How contemporary Karelians live, work and preserve their heritage

One tiny village survives, thrives and even welcomes tourists

"You won't find any authentic kalitka pies in Petrozavodsk," a woman tells me as we get in line at a food shop. "There aren't any traditional Karelian pastries here." The implication is that the further from the regional capital, the better the kalitkas are. The stuffing in these pies is the secret to their success.

Karelians have a love for kalitkas made with oat flour, consisting of roasted and refined oats. The dough is kneaded from rye flour with plenty of butter and sour cream. Karelians say the stuffing should fill the pie to the brink and a good kalitka crumbles and melts in your mouth.

Photo credit: PhotoXpressPhoto credit: PhotoXpress

If you are a lucky traveler, you might also get to taste a kolob pie with potatoes or oat flour in a far-flung Karelian village. Karelians keep the recipes of these pies secret and serve them only to the most honored of guests.

Not every tourist can make it to the Kinerma village in the south of Karelia without a guide. Wandering in the nearby forests and fishing in its lake is a perfect escape from the hustle and bustle of a big city. Karelia has about 60,000 large lakes – as for smaller ones, no one has bothered counting them. The population of the republic is comprised of more than a dozen distinct peoples. The Karelian ethnos includes Karelians, Livvi-Karelians and Ludic Karelians.  Karelian villages are long rather than wide, with large, solid houses uniting everything under one roof.

Karelians' private acreage

Photo credit: TASS/Vasily KuzmichenokPhoto credit: TASS/Vasily Kuzmichenok

Travelers come to Karelia to admire its nature – its rivers, full of rapids are perfect for kayaking and its forests and lakes with their barely intelligible names are ideal for putting up a tent. Every year the republic receives around 500,000 visitors. Non-touristy spots, which the locals prefer to keep to themselves, have only local names and are rarely shown to anyone. Karelians view them as their private acreage, where they gather berries, fish and hunt.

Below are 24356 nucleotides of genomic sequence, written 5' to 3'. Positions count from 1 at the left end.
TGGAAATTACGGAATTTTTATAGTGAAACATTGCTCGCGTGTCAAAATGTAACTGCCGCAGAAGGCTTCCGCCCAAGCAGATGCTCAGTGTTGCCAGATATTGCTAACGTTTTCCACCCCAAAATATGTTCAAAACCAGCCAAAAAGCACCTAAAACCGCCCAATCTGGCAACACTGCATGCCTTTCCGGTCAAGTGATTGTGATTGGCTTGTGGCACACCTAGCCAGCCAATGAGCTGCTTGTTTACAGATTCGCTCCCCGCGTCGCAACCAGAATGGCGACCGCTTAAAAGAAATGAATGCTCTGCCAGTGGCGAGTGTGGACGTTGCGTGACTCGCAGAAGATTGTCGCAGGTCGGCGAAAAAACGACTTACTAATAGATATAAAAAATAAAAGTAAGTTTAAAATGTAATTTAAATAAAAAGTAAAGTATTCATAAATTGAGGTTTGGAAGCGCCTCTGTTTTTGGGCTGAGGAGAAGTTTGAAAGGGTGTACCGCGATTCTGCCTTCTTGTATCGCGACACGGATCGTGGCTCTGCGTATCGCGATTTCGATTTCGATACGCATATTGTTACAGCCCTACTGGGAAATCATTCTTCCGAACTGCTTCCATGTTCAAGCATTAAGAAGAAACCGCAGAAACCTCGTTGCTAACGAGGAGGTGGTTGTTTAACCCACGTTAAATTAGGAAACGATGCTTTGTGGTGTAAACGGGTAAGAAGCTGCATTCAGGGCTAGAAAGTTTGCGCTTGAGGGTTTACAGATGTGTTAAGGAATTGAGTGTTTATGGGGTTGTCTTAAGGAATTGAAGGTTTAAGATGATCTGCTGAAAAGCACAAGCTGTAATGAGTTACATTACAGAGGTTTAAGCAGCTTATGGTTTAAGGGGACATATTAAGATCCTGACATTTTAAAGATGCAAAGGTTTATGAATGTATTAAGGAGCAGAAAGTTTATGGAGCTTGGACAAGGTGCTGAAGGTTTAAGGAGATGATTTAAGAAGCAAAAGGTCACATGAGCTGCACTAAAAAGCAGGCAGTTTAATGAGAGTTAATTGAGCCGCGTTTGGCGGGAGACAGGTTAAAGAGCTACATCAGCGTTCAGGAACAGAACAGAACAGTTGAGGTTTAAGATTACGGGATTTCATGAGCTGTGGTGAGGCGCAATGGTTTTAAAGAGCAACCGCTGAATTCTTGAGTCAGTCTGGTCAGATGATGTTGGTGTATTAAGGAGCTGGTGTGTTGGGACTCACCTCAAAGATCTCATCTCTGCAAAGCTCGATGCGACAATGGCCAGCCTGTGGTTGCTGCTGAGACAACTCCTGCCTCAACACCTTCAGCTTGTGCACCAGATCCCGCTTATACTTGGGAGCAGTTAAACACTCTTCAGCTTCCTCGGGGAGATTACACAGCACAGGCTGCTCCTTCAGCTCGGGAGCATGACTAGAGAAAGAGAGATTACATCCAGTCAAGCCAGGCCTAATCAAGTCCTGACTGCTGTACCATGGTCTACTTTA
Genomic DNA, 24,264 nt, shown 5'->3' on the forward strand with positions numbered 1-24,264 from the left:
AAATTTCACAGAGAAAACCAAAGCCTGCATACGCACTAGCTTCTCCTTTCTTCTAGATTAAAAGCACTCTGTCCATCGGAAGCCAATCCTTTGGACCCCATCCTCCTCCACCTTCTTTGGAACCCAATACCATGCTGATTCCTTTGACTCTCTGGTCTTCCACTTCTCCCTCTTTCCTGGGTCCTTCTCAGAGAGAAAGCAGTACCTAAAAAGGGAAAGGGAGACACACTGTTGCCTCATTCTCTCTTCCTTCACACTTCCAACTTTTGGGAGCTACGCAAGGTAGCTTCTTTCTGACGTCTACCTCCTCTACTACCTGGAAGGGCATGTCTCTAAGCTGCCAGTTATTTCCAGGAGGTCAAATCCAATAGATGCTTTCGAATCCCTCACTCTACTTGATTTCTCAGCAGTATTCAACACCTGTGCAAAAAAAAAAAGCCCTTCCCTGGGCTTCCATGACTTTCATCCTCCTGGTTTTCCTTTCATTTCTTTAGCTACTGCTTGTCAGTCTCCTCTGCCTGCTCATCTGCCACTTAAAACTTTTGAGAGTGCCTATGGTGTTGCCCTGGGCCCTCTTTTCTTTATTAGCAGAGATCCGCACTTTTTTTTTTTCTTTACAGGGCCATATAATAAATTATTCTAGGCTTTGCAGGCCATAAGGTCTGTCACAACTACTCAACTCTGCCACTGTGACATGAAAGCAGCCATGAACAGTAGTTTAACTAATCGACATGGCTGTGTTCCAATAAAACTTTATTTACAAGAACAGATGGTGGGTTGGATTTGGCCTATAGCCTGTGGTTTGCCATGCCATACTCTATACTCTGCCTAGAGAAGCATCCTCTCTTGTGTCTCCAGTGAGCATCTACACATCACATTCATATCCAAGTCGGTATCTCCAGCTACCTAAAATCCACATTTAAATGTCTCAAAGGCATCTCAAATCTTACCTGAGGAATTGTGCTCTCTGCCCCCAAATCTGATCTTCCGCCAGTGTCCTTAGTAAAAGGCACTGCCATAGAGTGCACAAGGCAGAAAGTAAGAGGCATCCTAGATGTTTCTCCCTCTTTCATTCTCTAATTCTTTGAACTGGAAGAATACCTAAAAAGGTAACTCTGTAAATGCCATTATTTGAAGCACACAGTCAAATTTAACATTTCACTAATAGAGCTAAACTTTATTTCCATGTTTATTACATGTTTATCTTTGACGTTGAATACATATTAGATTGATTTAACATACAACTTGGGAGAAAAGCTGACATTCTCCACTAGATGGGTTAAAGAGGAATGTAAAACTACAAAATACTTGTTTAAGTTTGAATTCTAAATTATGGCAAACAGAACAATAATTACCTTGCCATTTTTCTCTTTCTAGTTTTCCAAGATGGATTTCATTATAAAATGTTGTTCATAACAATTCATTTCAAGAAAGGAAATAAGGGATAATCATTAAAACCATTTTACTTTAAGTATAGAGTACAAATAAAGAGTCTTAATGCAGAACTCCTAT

Photo credit: Shutterstock/Legion-MediaPhoto credit: Shutterstock/Legion-Media

Karelians are a tall, blue-eyed people, often with fair, almost reddish hair. They are in the center of many rumors and legends. Allegedly, they still worship the forest, resist authority and engage in witchcraft. There is no point in looking for Karelian traditions and customs in Petrozavodsk, Karelia's capital. For an authentic Karelian experience, head for the town of Olonets or the village of Kinerma.

A old house and a long-living man

Photo credit: RIA Novosti/Ilya TiminPhoto credit: RIA Novosti/Ilya Timin

A journey to Kinerma from Petrozavodsk is a two-hour drive along a bumpy road. This old Karelian village cannot be reached via public transportation, so you have to either take a taxi or walk the seven-kilometers from the settlement of Vedlozero.

The village features 16 large wooden houses and a pagan grove in the middle of it, now dominated by an Orthodox Christian chapel. The pagan grove was a place of worship where Karelians used to say prayers and perform rites to appeal to the spirit of the forest. No one comes to the grove now, but the respect for nature is still felt. Karelians viewed the tree as an intermediary between the earth and the sky, the world of people and the world of spirits. Birches and fir-trees were the most respected, so much so that a woman would use a birch whisk in a sauna in an effort to become more attractive.

Photo credit: RIA Novosti/Ilya TiminPhoto credit: RIA Novosti/Ilya Timin

A complete tour of Kinerma won't take you more than 15 minutes. Most of the yards are empty, as most of its residents come here only in summer to plant potatoes and take a break from the city. I walk through the streets trying to strike up a conversation with the villagers who have not yet left, but they show little enthusiasm. There are only five permanent residents in the village: the 83-year-old Ivan Yershov, also known as Grandpa Vanya, his goats and the Kalmykov family.

Grandpa Vanya is the oldest resident of the village. He was born here and has no intention of leaving. His house and the chapel are Kinerma's oldest buildings. They were constructed 261 years ago by a visiting Swedish builder.